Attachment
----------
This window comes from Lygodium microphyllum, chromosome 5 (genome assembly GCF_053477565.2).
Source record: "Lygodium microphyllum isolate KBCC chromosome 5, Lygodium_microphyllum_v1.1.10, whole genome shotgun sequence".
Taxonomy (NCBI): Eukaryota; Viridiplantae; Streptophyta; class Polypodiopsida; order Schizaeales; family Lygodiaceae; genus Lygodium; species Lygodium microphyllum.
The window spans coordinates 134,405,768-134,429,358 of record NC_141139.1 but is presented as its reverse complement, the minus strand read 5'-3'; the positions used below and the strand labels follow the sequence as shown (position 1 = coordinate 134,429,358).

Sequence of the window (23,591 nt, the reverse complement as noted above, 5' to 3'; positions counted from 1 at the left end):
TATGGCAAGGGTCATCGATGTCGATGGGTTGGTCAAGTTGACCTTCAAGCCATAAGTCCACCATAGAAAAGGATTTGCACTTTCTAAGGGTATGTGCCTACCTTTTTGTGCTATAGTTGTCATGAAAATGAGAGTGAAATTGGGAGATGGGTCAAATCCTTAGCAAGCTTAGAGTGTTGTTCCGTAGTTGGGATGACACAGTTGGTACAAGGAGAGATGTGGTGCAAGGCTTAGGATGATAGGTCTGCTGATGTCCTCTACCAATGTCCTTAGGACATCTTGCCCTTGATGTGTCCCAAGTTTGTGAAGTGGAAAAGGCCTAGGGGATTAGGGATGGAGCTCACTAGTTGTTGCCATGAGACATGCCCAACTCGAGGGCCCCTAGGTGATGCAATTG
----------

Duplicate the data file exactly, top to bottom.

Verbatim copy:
This window comes from Lygodium microphyllum, chromosome 5 (genome assembly GCF_053477565.2).
Source record: "Lygodium microphyllum isolate KBCC chromosome 5, Lygodium_microphyllum_v1.1.10, whole genome shotgun sequence".
Taxonomy (NCBI): Eukaryota; Viridiplantae; Streptophyta; class Polypodiopsida; order Schizaeales; family Lygodiaceae; genus Lygodium; species Lygodium microphyllum.
The window spans coordinates 134,405,768-134,429,358 of record NC_141139.1 but is presented as its reverse complement, the minus strand read 5'-3'; the positions used below and the strand labels follow the sequence as shown (position 1 = coordinate 134,429,358).

Sequence of the window (23,591 nt, the reverse complement as noted above, 5' to 3'; positions counted from 1 at the left end):
TATGGCAAGGGTCATCGATGTCGATGGGTTGGTCAAGTTGACCTTCAAGCCATAAGTCCACCATAGAAAAGGATTTGCACTTTCTAAGGGTATGTGCCTACCTTTTTGTGCTATAGTTGTCATGAAAATGAGAGTGAAATTGGGAGATGGGTCAAATCCTTAGCAAGCTTAGAGTGTTGTTCCGTAGTTGGGATGACACAGTTGGTACAAGGAGAGATGTGGTGCAAGGCTTAGGATGATAGGTCTGCTGATGTCCTCTACCAATGTCCTTAGGACATCTTGCCCTTGATGTGTCCCAAGTTTGTGAAGTGGAAAAGGCCTAGGGGATTAGGGATGGAGCTCACTAGTTGTTGCCATGAGACATGCCCAACTCGAGGGCCCCTAGGTGATGCAATTG